Afghanistan's president leaves behind a much different nation than the one he inherited, yet his legacy from 13 years in power is getting mixed reviews More

Secret Service Head: Breach Won't Happen Again

Julia Pierson tells a House panel investigating a recent intrusion at the White House: 'It is clear that our security plan was not executed properly' More

Frustrated, Liberian Students Want Ebola Fight Role

Thousands have volunteered to go to counties, rural villages to talk to people in their language about deadly virus More

Featured Videos

Your JavaScript is turned off or you have an old version of Adobe's Flash Player. Get the latest Flash player.
Malaysia Struggles to Stop People Joining Jihadi
X
Mahi Ramakrishnan
September 30, 2014 2:16 PM
Malaysian authorities say militant groups like the so-called "Islamic State" have used social media to entice at least three dozen Malaysian Muslims to fight in what they call "jihad" in Syria and Iraq. As Mahi Ramkrishnan reports from Kuala Lumpur, counterterrorism police are deeply worried about what could happen when these militants return home.
Video

Video Malaysia Struggles to Stop People Joining Jihad

Malaysian authorities say militant groups like the so-called "Islamic State" have used social media to entice at least three dozen Malaysian Muslims to fight in what they call "jihad" in Syria and Iraq. As Mahi Ramkrishnan reports from Kuala Lumpur, counterterrorism police are deeply worried about what could happen when these militants return home.
Video

Video Could US Have Done More to Stop Rise of Islamic State?

President Obama says airstrikes against Islamic State militants in Syria will likely continue for some time because, in his words, "there is a cancer that has grown for too long." So what if President Obama had acted sooner in Syria to arm more-moderate opponents of both the Islamic State and the Syrian government? VOA State Department Correspondent Scott Stearns reports from the United Nations.
Video

Video Treasure Hunters Seek 'Hidden Treasure' in Central Kenya

Could a cave in a small village in central Kenya be the site of buried treasure? A rumor of riches, left behind by colonialists, has some residents dreaming of wealth, while others see it as a dangerous hoax. VOA's Gabe Joselow has the story.
Video

Video Iran's Rouhani Skeptical on Syria Strikes

Iranian President Hassan Rouhani expressed skepticism Friday that U.S.-led airstrikes in Iraq and Syria could crush Islamic State militants. From New York, VOA’s Margaret Besheer reports the president was also hopeful that questions about Iran’s nuclear program could be resolved soon.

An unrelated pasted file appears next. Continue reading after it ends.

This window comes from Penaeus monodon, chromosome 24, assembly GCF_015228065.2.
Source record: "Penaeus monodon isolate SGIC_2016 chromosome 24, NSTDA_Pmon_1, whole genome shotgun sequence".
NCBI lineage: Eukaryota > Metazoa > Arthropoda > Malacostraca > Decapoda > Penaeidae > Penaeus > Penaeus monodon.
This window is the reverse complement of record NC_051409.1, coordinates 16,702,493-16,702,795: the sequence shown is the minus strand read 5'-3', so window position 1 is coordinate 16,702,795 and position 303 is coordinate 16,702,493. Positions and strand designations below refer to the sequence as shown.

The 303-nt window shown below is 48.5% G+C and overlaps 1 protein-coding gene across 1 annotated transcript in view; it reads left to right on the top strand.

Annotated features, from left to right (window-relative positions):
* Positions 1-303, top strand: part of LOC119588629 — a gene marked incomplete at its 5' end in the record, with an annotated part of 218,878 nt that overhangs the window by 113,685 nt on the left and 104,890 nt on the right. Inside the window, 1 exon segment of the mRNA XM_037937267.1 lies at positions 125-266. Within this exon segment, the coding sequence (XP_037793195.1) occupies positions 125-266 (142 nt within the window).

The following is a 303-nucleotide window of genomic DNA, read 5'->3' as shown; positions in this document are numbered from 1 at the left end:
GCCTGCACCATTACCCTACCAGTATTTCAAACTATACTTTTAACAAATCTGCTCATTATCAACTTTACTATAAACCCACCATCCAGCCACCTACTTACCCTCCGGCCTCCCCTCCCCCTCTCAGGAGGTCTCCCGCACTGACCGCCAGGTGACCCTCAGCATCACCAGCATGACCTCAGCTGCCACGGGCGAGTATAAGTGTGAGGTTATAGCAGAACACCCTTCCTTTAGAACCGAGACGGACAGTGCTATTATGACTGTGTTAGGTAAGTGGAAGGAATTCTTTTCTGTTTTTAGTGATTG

Video

Video US House Speaker: Congress Should Debate Authorization Against IS

As wave after wave of U.S. airstrikes target Islamic State militants, the speaker of the Republican-controlled House of Representatives says he would be willing to call Congress back into session to debate a formal, broad authorization for the use of military force. VOA’s Michael Bowman reports from Washington, where legislators left town 10 days ago for a seven-week recess.
Video

Video Ebola Patients Find No Treatment at Sierra Leone Holding Center

At a holding facility in Makeni, central Sierra Leone, dozens of sick people sit on the floor in an empty university building. They wait in filthy conditions. It's a 16-hour drive by ambulance to Kailahun Ebola treatment center. Adam Bailes was there and reports on what he says are some of the worst situations he has seen since the beginning of this Ebola outbreak. And he says it appears case numbers may already be far worse than authorities acknowledge.
Video

Video Identifying Bodies Found in Texas Border Region

Thousands of immigrants have died after crossing the border from Mexico into remote areas of the southwestern United States in recent years. Local officials in south Texas alone have found hundreds of unidentified bodies and buried them in mass graves in local cemeteries. Now an anthropologist and her students at Baylor University have been exhuming bodies and looking for clues to identify them. VOA’s Greg Flakus has more from Waco, Texas.
Video

Video Ebola Robs Liberians of Chance to Say Good-Bye to Loved Ones

In Liberia, where Ebola has killed more than 1,500 people, authorities have worked hard to convince people to allow specialized burial teams to take away dead bodies. But these safety measures, while necessary, make it hard for people to say good bye to their loved ones. VOA's Anne Look reports on the tragedy from Liberia.
Colonel Steve ‘Spiros’ Pisanos left Greece and came to the U.S. to learn to fly. He flew fighters for the Allies in World War II, narrowly escaping death multiple times.Colonel Steve ‘Spiros’ Pisanos left Greece and came to the U.S. to learn to fly. He flew fighters for the Allies in World War II, narrowly escaping death multiple times.

AppleAndroid